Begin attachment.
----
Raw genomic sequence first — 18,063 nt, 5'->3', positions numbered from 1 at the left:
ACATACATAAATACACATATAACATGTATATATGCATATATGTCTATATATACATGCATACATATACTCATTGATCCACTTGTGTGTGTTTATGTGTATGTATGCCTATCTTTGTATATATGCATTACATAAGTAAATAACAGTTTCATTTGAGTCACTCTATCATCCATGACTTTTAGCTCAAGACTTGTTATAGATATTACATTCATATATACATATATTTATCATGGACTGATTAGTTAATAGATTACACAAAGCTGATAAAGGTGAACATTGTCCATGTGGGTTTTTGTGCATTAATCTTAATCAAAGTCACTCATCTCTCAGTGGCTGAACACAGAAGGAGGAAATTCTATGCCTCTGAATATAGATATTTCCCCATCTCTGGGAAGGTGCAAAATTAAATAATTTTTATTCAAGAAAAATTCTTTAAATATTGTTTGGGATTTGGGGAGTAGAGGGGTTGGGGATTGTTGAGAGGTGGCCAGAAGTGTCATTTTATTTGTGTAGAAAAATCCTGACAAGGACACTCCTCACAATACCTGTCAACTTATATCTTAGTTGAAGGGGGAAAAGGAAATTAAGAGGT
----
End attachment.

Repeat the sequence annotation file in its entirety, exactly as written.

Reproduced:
Raw genomic sequence first — 18,063 nt, 5'->3', positions numbered from 1 at the left:
ACATACATAAATACACATATAACATGTATATATGCATATATGTCTATATATACATGCATACATATACTCATTGATCCACTTGTGTGTGTTTATGTGTATGTATGCCTATCTTTGTATATATGCATTACATAAGTAAATAACAGTTTCATTTGAGTCACTCTATCATCCATGACTTTTAGCTCAAGACTTGTTATAGATATTACATTCATATATACATATATTTATCATGGACTGATTAGTTAATAGATTACACAAAGCTGATAAAGGTGAACATTGTCCATGTGGGTTTTTGTGCATTAATCTTAATCAAAGTCACTCATCTCTCAGTGGCTGAACACAGAAGGAGGAAATTCTATGCCTCTGAATATAGATATTTCCCCATCTCTGGGAAGGTGCAAAATTAAATAATTTTTATTCAAGAAAAATTCTTTAAATATTGTTTGGGATTTGGGGAGTAGAGGGGTTGGGGATTGTTGAGAGGTGGCCAGAAGTGTCATTTTATTTGTGTAGAAAAATCCTGACAAGGACACTCCTCACAATACCTGTCAACTTATATCTTAGTTGAAGGGGGAAAAGGAAATTAAGAGGT